In Part 2 of her interview, Enfleurage owner Trygve Harris discusses the ethics of sourcing agarwood, the challenges of pleasures of living in Oman, and her modern enfleurage project in Colombia. You can find Part 1 here.
In your FAQ and articles on the Enfleurage website, you make it clear that the aromatics trade is politically and ethically complex. It’s sometimes difficult to tell where exactly something is coming from, and you often deal with regions that are rife with conflict. Can you talk about a difficulty you’ve faced?
Yeah, I’ve gotten pretty cynical over the years, whether it’s finding what “organic” might mean in Nepal, or just being in New York. You might find that everyone is screaming “endangered species” just because everyone else is, or that we all accept a line of BS just because we want to. Sometimes you have to keep looking and follow your hunch.
I am probably best known for agarwood. It was (and still is) on all the lists, as endangered and overharvested etc. Believe me it was weird to be on the other side of the environmental argument. It was not comfortable at all. I don’t know that we all resolved it to mutual satisfaction as I still hear all about this “sustainable harvest” oil, but it’s very complex.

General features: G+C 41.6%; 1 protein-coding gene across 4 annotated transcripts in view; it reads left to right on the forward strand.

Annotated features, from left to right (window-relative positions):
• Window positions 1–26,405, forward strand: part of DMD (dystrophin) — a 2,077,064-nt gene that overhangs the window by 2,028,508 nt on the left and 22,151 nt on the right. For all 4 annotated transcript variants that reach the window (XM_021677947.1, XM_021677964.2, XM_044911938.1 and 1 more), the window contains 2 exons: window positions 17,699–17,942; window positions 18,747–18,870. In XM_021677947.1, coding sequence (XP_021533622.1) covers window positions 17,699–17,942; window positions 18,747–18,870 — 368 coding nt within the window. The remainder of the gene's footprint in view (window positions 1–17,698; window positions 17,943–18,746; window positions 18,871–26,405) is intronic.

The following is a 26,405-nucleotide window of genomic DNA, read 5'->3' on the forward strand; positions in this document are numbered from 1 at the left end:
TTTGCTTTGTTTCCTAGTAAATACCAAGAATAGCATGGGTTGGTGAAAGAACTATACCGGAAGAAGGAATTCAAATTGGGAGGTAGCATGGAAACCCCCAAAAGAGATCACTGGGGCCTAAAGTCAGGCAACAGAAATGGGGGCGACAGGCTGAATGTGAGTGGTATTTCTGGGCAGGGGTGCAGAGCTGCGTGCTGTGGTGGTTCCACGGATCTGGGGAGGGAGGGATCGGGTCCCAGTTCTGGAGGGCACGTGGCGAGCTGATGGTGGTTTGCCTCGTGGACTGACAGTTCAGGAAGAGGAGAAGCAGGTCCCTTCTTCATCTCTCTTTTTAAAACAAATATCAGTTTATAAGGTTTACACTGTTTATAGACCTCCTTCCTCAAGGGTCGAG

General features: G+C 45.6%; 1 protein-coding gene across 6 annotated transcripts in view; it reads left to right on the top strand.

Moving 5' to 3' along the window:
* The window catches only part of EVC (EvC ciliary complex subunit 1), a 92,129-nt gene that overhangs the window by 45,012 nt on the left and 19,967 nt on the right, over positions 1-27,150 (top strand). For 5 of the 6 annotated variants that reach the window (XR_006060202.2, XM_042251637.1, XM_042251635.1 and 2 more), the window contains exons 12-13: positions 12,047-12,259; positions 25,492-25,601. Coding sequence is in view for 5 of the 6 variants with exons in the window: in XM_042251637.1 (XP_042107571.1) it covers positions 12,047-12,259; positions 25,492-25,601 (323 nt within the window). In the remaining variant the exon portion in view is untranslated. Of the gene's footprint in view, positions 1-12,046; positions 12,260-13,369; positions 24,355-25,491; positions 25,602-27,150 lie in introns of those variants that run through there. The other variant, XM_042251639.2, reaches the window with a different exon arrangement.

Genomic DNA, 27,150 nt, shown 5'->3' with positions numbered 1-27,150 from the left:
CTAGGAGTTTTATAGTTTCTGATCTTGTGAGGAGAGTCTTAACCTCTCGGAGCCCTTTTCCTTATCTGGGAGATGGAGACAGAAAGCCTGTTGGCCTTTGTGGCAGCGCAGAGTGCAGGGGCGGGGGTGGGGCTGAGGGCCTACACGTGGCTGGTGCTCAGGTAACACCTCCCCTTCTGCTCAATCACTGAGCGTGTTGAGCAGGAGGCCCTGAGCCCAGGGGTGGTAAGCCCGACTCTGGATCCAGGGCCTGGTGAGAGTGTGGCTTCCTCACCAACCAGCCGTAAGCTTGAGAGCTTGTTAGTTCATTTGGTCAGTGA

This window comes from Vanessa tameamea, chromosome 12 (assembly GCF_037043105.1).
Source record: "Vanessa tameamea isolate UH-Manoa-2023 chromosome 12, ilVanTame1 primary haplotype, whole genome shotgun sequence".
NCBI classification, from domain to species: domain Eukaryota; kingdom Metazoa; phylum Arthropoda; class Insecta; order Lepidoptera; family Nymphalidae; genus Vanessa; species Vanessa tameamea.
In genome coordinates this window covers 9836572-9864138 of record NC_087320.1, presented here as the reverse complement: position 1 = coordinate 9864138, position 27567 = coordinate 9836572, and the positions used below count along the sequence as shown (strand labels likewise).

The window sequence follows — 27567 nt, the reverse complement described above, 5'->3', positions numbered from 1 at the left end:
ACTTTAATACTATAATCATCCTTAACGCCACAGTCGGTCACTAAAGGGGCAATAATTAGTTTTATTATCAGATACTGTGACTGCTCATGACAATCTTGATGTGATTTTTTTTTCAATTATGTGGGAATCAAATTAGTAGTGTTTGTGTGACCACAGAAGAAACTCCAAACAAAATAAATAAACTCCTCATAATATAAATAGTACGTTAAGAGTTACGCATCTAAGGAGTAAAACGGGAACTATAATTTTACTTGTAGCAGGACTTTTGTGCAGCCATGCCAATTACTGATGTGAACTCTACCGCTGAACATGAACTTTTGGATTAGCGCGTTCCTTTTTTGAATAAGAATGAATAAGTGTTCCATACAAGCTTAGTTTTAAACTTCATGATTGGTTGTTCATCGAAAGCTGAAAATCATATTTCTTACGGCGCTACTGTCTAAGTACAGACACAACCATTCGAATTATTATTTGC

My argument was basically that we are losing the forests of SE Asia despite, not because of agarwood, although the wild supply in Laos is pretty well finished. I don’t like the way those poor farmed trees are infected, and the oil that comes from them isn’t oudh in any case, it’s boyah. Yet trees are farmed in Assam, India, and not tormented into infection, but due to the Indian bureaucracy, they don’t exist because they are in people’s homes, not industrial areas. So after being in this world for years, and knowing people from TRAFFIC [the wildlife trade monitoring organization] as well as agarwood mafia [those who control the trade], I am satisfied with my position.
Speaking of countries facing serious difficulties, I’m fascinated by your modern enfleurage1 project in Colombia. Could you talk a little about what you’re doing there and why?